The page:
New York’s city council passed a controversial package of bills this week collectively called the Right to Know Act. The laws require police to provide business cards to almost everyone they encounter and also mandate that they inform people of their legal right to refuse being searched. Both policies will raise the transaction costs of policing and undermine the proven—and legal—tactics that have contributed to the city’s sharp decline in violent crime over the last 25 years.
The provision that will require officers to inform investigatory targets of their right to withhold consent to searches is based on the city council’s finding that “many New Yorkers are unaware of their constitutional rights when interacting with law enforcement officers.” The law is thus meant to minimize the consequences of constitutional ignorance for New York’s criminal class, with whom the NYPD often interacts. One might think that the council, having established that so many New Yorkers don’t understand their constitutional rights, would consider policies to improve civics education. Instead, liberal lawmakers will require the NYPD to deliver the civics lesson in the streets, where the stakes are much higher in terms of public safety. This is a knowledge subsidy delivered to criminals on the backs of police.
Contrary to the claims of advocacy groups like Communities for Police Reform, the law will do nothing to “help protect New Yorkers from unconstitutional searches” because the searches it would prevent are not unconstitutional. The Supreme Court has stated in many cases—as in Florida v. Bostick, for example—that “when officers have no basis for suspecting a particular individual, they may generally ask questions of that individual, ask to examine the individual’s identification, and request consent to search his or her luggage [or person, backpack, etc.], as long as the police do not convey a message that compliance with their requests is required.” The Court has never held that, in order to avoid conveying “a message that compliance with their requests is required,” the police must go out of their way to inform someone of his or her rights. Indeed, the Court has expressly rejected the notion that police must inform citizens of their right to refuse searches, observing that nothing in its cases “suggest[s] that . . . a presumption of invalidity attaches [to a search] if a citizen consented without explicit notification that he or she was free to refuse to cooperate.” Rather than prevent constitutional violations, the Right to Know Act significantly raises the bar, for police, on the Fourth Amendment’s check on “unreasonable searches.”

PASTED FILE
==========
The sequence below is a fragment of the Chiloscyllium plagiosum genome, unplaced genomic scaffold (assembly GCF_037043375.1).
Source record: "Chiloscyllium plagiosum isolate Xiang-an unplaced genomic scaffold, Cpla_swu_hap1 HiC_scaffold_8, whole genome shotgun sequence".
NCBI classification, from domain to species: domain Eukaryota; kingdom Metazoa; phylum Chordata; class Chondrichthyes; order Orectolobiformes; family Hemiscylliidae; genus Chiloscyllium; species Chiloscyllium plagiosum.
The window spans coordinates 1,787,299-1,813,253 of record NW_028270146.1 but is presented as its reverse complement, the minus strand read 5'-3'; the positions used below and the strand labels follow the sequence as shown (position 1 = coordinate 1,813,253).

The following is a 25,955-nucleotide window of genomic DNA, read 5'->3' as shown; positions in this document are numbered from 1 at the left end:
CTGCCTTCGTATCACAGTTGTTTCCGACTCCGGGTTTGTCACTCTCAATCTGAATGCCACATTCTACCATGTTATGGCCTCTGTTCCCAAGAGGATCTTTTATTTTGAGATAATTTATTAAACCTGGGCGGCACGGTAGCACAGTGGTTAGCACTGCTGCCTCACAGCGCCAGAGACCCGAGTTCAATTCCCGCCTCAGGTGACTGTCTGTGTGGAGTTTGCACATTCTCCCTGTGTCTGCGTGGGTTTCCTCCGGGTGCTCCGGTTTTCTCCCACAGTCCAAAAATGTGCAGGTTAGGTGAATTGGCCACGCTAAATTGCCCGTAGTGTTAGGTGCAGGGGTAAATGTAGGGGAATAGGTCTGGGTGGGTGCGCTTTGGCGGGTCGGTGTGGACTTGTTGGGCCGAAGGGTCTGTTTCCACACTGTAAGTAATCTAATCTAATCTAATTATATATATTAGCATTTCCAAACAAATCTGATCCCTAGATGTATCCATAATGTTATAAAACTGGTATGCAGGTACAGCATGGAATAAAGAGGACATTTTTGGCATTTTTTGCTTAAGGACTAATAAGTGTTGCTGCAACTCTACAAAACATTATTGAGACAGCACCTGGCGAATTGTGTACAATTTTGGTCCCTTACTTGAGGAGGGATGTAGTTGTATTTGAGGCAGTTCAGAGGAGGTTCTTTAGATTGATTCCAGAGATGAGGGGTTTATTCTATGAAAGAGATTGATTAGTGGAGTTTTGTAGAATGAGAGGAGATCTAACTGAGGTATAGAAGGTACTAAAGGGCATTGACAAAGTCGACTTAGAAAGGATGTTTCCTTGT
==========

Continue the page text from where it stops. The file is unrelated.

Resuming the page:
It’s settled Supreme Court case law that, in the words of Justice Rehnquist, “While most citizens will respond to a police request, the fact that people do so, and do so without being told they are free not to respond, hardly eliminates the consensual nature of the response.” This recognition has underpinned many searches that have yielded tangible public-safety benefits. Yet, largely from ideological commitment to the idea that policing disparately—and negatively—affects minorities, New York will now limit the discretion of the NYPD to investigate criminal activity. The potential harm is easy to infer.
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